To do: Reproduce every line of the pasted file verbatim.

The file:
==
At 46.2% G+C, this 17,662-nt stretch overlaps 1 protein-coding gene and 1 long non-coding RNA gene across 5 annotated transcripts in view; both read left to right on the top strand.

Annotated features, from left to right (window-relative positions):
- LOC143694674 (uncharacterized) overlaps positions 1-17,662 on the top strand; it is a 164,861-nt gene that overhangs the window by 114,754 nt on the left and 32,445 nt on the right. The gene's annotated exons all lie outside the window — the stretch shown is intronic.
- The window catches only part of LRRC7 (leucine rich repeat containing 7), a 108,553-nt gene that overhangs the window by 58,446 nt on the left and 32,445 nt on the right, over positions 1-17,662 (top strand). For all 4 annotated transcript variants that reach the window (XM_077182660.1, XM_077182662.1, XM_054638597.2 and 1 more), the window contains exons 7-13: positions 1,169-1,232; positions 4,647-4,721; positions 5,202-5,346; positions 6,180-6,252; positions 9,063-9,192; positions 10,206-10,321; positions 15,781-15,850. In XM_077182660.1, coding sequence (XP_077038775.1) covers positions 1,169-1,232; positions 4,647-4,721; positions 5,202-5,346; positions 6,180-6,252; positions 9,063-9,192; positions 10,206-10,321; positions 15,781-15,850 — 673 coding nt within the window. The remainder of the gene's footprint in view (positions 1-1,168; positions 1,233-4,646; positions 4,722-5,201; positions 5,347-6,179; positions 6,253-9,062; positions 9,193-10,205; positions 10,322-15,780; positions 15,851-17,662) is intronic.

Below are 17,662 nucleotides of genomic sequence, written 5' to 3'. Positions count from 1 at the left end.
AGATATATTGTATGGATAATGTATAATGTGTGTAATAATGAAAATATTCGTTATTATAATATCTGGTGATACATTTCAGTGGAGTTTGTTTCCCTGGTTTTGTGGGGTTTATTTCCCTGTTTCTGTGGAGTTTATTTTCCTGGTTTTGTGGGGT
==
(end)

At 46.2% G+C, this 17,662-nt stretch overlaps 1 protein-coding gene and 1 long non-coding RNA gene across 5 annotated transcripts in view; both read left to right on the top strand.

Annotated features, from left to right (window-relative positions):
- LOC143694674 (uncharacterized) overlaps positions 1-17,662 on the top strand; it is a 164,861-nt gene that overhangs the window by 114,754 nt on the left and 32,445 nt on the right. The gene's annotated exons all lie outside the window — the stretch shown is intronic.
- The window catches only part of LRRC7 (leucine rich repeat containing 7), a 108,553-nt gene that overhangs the window by 58,446 nt on the left and 32,445 nt on the right, over positions 1-17,662 (top strand). For all 4 annotated transcript variants that reach the window (XM_077182660.1, XM_077182662.1, XM_054638597.2 and 1 more), the window contains exons 7-13: positions 1,169-1,232; positions 4,647-4,721; positions 5,202-5,346; positions 6,180-6,252; positions 9,063-9,192; positions 10,206-10,321; positions 15,781-15,850. In XM_077182660.1, coding sequence (XP_077038775.1) covers positions 1,169-1,232; positions 4,647-4,721; positions 5,202-5,346; positions 6,180-6,252; positions 9,063-9,192; positions 10,206-10,321; positions 15,781-15,850 — 673 coding nt within the window. The remainder of the gene's footprint in view (positions 1-1,168; positions 1,233-4,646; positions 4,722-5,201; positions 5,347-6,179; positions 6,253-9,062; positions 9,193-10,205; positions 10,322-15,780; positions 15,851-17,662) is intronic.

Below are 17,662 nucleotides of genomic sequence, written 5' to 3'. Positions count from 1 at the left end.
AGATATATTGTATGGATAATGTATAATGTGTGTAATAATGAAAATATTCGTTATTATAATATCTGGTGATACATTTCAGTGGAGTTTGTTTCCCTGGTTTTGTGGGGTTTATTTCCCTGTTTCTGTGGAGTTTATTTTCCTGGTTTTGTGGGGT